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Orcas sank three boats off the coast of Portugal, but don't call them 'killer' just yet

A string of incidents since 2020 prompted one scientist to say the attacks may indicate that the whales are intending to cause damage to sailing vessels. Others are more skeptical.
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Three recent incidents of orcas seemingly attacking and sinking boats off the southwestern tip of Europe are drawing intense scrutiny over whether the animals deliberately swarmed the vessels and if they are learning the aggressive behavior from one another.

Encounters between orcas, or killer whales, and boats have been increasing since 2020, though no human injuries or deaths have been reported. In most cases, the whales have not sunk the boats.

The string of incidents since 2020 prompted one scientist in Portugal to say the attacks may indicate that the whales are intending to cause damage to sailing vessels. Others, however, are more skeptical, saying that while the behavior may be coordinated, it’s not necessarily coordinated aggression.

“I think it gets taken as aggression because it’s causing damage, but I don’t think we can say that the motivation is aggressive necessarily,” said Monika Wieland Shields, director of the Orca Behavior Institute, a nonprofit research organization based in Washington state.

At least 15 interactions between orcas and boats off the Iberian coast were reported in 2020, according to a study published last June in the journal Marine Mammal Science.

In November 2020, Portugal’s National Maritime Authority issued a statement alerting sailors about “curious behavior” among juvenile killer whales. The statement said the whales may be attracted to rudders and propellers and may try to approach boats.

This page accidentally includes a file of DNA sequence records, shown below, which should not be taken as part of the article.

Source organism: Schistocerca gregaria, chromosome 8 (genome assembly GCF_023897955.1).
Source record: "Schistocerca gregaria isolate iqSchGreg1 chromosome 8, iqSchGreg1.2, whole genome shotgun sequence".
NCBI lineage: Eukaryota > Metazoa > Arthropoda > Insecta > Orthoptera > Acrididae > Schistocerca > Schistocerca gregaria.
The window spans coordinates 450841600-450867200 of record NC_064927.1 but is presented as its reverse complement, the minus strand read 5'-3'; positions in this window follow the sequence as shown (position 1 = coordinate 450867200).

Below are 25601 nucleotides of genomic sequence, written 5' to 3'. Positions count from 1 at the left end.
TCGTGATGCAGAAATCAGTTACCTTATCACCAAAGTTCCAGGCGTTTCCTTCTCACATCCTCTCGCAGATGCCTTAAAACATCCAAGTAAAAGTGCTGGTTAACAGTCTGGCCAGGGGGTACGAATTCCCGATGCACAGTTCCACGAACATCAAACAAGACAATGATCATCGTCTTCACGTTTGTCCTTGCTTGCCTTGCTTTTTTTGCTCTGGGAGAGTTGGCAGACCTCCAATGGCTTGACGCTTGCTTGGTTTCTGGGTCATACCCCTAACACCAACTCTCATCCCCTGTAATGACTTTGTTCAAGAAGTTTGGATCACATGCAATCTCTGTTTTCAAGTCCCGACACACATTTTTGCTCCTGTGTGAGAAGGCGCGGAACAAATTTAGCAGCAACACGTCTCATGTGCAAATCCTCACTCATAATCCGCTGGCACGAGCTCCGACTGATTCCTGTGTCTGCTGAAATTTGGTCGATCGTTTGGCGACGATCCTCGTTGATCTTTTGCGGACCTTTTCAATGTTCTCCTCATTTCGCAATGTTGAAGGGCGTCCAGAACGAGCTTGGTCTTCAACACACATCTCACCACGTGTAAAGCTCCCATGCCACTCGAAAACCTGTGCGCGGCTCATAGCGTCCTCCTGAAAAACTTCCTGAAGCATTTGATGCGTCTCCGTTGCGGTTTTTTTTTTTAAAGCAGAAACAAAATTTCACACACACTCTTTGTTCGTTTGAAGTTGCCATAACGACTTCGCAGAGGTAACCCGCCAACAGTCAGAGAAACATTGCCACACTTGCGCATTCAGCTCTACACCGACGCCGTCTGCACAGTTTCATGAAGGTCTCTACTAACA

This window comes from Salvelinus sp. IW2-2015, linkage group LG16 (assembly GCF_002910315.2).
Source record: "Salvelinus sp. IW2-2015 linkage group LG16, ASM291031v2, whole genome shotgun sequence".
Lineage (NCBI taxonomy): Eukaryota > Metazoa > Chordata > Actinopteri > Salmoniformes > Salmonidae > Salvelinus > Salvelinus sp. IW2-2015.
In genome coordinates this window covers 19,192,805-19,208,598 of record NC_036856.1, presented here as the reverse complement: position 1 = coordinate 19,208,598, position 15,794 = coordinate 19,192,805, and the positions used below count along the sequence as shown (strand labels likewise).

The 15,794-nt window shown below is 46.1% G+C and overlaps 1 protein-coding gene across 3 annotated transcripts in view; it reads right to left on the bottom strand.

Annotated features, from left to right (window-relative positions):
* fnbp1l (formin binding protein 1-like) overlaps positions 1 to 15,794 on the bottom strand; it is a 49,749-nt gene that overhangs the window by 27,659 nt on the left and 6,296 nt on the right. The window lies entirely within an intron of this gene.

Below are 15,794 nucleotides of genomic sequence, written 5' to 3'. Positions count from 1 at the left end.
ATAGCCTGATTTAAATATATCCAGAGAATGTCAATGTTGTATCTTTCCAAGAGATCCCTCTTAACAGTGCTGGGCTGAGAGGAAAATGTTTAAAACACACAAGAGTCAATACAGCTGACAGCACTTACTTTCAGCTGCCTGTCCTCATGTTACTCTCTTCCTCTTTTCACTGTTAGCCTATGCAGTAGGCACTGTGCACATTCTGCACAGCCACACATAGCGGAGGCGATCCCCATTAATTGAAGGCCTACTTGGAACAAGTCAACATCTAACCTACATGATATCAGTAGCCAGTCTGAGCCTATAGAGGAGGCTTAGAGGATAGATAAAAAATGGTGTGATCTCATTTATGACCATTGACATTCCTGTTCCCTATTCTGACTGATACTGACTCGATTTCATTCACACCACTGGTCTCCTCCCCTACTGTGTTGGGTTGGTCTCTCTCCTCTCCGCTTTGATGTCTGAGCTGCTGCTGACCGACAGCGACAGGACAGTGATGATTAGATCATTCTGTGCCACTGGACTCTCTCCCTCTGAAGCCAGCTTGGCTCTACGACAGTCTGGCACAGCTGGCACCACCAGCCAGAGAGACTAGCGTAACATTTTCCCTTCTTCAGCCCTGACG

The subsequent sinkings have caused more alarm.

The most recent encounter occurred on May 4 off the coast of Spain. Three orcas struck the rudder and side of a sailing yacht, causing it to eventually sink, as was reported earlier this month in a German publication called Yacht.

One theory put forward by Alfredo López Fernandez, a biologist at the University of Aveiro in Portugal, suggested that the aggression started from a female orca that was perhaps struck by a boat — a traumatic experience that caused her to start ramming sailing vessels. López Fernandez, who co-authored the June 2022 study published in Marine Mammal Science, told Live Science that other orcas may have then picked up that behavior through social learning, which whales have been known to exhibit.

But Shields said orcas have not historically been known to be aggressive toward humans, even when they were being hunted and placed in captivity.

“They’ve certainly had reason to engage in that kind of behavior,” she said. “There are places where they are shot at by fishermen, they’ve watched family members be taken from their groups into captivity in the ‘60s and ‘70s. And if something was going to motivate direct aggression, I would think something like that would have done it.”

Shields added that there are no clear instances of killer whales exhibiting what could be thought of as revenge behavior against humans.

She said the recent attacks on boats are likely more consistent with what’s known as “fad” behavior, which describes novel but temporary conduct from one whale that can be mimicked by others.

“It’s kind of a new behavior or game that one whale seems to come up with, and it seems to spread throughout the population — sometimes for a matter of weeks or months, or in some cases years — but then in a lot of cases it just goes away,” she said.

In the Pacific Northwest, for instance, Shields and her colleagues have observed fad behavior among Southern Resident killer whales who started carrying dead salmon around on their heads for a time before the behavior suddenly stopped.

Shields said the behavior of orcas off the Iberian coast may also be temporary.

“This feels like the same type of thing, where one whale played with a rudder and said: ‘Hey, this is a fun game. Do you want to try it?’ And it’s the current fad for that population of orcas,” she said.

While Shields did not dismiss the trauma response theory out of hand, she said it would be difficult to confirm without more direct evidence.

“We know their brains are wired to have really complex emotions, and so I think they could be capable of something like anger or revenge,” she said. “But again, it’s just not something that we’ve seen any examples of, and we’ve given them plenty of opportunities throughout the world to want to take revenge on us for various things. And they just choose not to.”